Arguably, the rogue may stand up
The character is not literally "granted" a resource that is called movement but that is in fact the way the rules of movement talk about how it is used:
However you're moving, you deduct the distance of each part of your move from your speed until it is used up or until you are done moving.
In practice, movement is a resource that may be "deducted from" or "spent" (see Being Prone) and which can have "cost" penalties (per Difficult Terrain and crawling in Being Prone). Additionally, the Normal and Skirmisher movements are granted/refreshed using the same terminology:
Normal movement rule: On your turn, you can move a distance up to your speed.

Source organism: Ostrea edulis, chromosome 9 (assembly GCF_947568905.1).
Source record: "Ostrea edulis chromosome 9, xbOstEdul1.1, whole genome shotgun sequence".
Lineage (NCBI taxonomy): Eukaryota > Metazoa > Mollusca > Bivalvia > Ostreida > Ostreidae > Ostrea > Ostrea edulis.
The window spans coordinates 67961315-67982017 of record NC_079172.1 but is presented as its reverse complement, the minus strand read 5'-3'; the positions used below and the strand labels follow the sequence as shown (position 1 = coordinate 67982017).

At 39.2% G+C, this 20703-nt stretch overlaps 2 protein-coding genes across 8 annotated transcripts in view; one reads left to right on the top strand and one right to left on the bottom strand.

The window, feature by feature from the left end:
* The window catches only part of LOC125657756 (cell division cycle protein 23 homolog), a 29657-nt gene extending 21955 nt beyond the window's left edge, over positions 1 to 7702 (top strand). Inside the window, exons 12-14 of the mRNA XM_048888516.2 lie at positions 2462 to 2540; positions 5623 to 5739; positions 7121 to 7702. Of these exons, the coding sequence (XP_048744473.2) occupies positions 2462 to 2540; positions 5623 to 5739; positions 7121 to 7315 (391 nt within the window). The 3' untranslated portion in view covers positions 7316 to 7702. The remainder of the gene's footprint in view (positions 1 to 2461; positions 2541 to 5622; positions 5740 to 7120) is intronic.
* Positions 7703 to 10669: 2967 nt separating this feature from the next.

Skirmisher movement rule: You can move up to half your speed as a reaction
So if the two types of movement are obtained/granted using the same "you can move" phrasing and movement is talked about as a resource that can be spent independently of whatever physical space may be traversed (e.g. over difficult terrain), it stands to reason that the movement associated with the Skirmisher feat may be spent to stand up from being prone the same way a character can with normal movement.
In the related question about Booming Blade, the selected answer makes this same point. It is possible to use the movement resource for something other than directly moving. To wit: one "spends" 10 movement to move 5 physical feet through difficult terrain. It is because of this ability to use movement (the implied resource) without moving that Booming Blade does not trigger in response to standing up.
In short, if you subscribe to this interpretation, where the phrase "you can move" is functionally identical to "you are granted movement," and that there is a movement resource that is independent of a physical translation across the battlefield, then standing up is permitted in this situation.